5 ways to optimize your conference experience
Many of us go to industry events to meet new people, gain knowledge and experience or learn new skills. If you’ve ever attended a conference, you know that they can be a bit daunting, because they are high-paced, the days are long and there are lots of people. You are sometimes also dealing with a jet lag and lacking the comfort of your own home (and bed). To make your conference experience a little easier and, more importantly, more rewarding (in time, energy and money) here are a few tips to make the most out of your conference experience.
There are many industry events every year, each with their own format and speciality. Before you attend a conference, there’s a few things you need to think of. What is the format of the conference? Is it very interactive, with brainstorming discussions and long Q&A sessions or will you listen to panels and presentations only? What topics are discussed at the event and who are the speakers? Perhaps there is a topic on the agenda that you need to learn more about for your role in the organization. In that case, prepare a few questions beforehand that you can ask the speakers during Q&A. Are there other people you’d like to speak? Make sure you connect at the conference or at the social events. What else would you like to learn? Write down a few bullet points of things you’d like to know at the end of the conference.
While you’re at the conference, participate. TAUS events usually save lots of time for questions and discussions and sometimes also have dedicated time slots for brainstorming so there is enough opportunity for you to participate. Either make sure you are giving a presentation or participate in one of the panel discussions. Ask your questions and give your thoughts during the Q&A sessions after the panels. If the format of the conference allows this, actively participate in brainstorming sessions. But also join the more informal conversations that take place in the line for the buffet or on the bus towards the networking dinner. If you stay active you learn the most. A big plus is that through staying active you also have a higher chance of staying awake in case of jet lags.
At TAUS events, there are many speakers with many different perspectives, the pace is usually quick and the amount of knowledge and information can be overwhelming. Don’t let that leave you stumped though. Take notes of the interesting points the speakers make, write down their contact details or connect with them in one of the breaks to discuss further. After each topic it’s helpful to write down a few takeaways. What did you learn and how will this help you when you get back to the office? What are the next steps? Do you need to follow up with anyone? Discuss the presentations with fellow attendees at the conference and teach your colleagues ‘at home’ what you’ve learned.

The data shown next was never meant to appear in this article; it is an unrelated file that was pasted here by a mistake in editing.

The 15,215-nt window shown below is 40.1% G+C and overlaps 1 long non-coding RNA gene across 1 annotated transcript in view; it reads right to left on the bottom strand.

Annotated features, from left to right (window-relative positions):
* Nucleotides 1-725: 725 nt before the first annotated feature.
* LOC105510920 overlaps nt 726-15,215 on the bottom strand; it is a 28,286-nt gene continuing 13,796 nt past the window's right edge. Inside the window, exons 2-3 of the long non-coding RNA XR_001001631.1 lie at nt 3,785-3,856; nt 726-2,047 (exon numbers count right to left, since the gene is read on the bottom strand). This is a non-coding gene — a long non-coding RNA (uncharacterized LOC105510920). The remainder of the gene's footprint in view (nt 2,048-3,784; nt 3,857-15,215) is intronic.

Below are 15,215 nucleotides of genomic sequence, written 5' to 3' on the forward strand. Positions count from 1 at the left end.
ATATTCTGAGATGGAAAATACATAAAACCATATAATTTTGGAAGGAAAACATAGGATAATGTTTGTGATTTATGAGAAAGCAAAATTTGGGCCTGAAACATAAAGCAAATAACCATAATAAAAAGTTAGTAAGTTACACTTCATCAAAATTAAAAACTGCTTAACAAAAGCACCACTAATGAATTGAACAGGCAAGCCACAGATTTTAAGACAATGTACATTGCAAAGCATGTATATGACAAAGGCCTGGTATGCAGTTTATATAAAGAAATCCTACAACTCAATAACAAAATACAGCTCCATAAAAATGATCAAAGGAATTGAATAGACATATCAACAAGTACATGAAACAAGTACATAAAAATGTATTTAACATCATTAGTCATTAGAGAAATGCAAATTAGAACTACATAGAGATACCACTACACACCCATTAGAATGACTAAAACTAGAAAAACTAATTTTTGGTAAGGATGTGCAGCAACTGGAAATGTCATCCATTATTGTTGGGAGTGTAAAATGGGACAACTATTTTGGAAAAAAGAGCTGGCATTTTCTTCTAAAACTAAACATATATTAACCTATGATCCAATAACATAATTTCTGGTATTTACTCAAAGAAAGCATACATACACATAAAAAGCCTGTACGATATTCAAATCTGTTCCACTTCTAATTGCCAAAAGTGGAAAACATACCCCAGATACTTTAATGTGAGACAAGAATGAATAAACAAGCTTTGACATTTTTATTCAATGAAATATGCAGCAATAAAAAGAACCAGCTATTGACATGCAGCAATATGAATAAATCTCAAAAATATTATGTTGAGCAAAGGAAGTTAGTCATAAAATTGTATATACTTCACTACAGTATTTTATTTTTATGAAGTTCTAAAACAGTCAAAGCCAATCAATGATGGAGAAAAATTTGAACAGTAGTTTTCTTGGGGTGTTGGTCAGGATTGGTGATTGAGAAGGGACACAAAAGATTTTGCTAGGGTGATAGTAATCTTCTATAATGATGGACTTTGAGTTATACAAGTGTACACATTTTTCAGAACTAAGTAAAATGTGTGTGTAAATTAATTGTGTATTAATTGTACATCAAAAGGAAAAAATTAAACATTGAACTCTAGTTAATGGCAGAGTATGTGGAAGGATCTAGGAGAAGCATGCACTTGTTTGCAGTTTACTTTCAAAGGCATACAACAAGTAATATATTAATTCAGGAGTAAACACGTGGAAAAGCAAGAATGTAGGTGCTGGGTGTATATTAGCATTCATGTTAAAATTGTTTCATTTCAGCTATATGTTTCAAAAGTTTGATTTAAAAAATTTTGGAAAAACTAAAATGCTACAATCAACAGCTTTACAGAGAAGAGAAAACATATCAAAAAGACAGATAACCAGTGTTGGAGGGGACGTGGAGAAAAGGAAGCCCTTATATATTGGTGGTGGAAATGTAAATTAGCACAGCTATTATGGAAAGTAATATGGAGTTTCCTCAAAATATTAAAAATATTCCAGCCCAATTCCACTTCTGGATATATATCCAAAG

Leave your computer, tablet and smartphone in your room or at least in your bag or pocket. Commit to the conference you are attending and leave your day-to-day work for when you get back to your hotel room. Don’t slip out of the conference to answer a few emails or have a few calls. If you’re not in the room, you might be missing vital information like solutions to the issues you are facing at work as well as opportunities to ask or talk about the challenges you are facing at work with expert speakers or just your fellow attendees. To stay focused, make sure you sit at the tables in the front. You can hear everything clearer, you have a better view of the slides as well as on the speakers and a higher chance to ask your question and network with speakers.
It is of course easiest to hang out with your longtime friends whom you only see at conferences. You can catch up on the past months and you know that you are in good (fun) company. However, conferences are also perfect environments to meet new people. People with similar roles in their organization like you, people struggling with the same problems and hoping to find answers and solutions. At TAUS events, the attendees are usually on CEO/Director (decision-making) levels and all looking for ways to make translation better in every aspect - a perfect setting to meet your peers and brainstorm together. Try taking a seat at a table with all new people during lunch. Introduce yourself to the person standing next to you at the coffee counter. Raise your glass with the person next to you at the bar. Or get on the dancefloor when the TAUS Haus Band plays their tunes on the stage.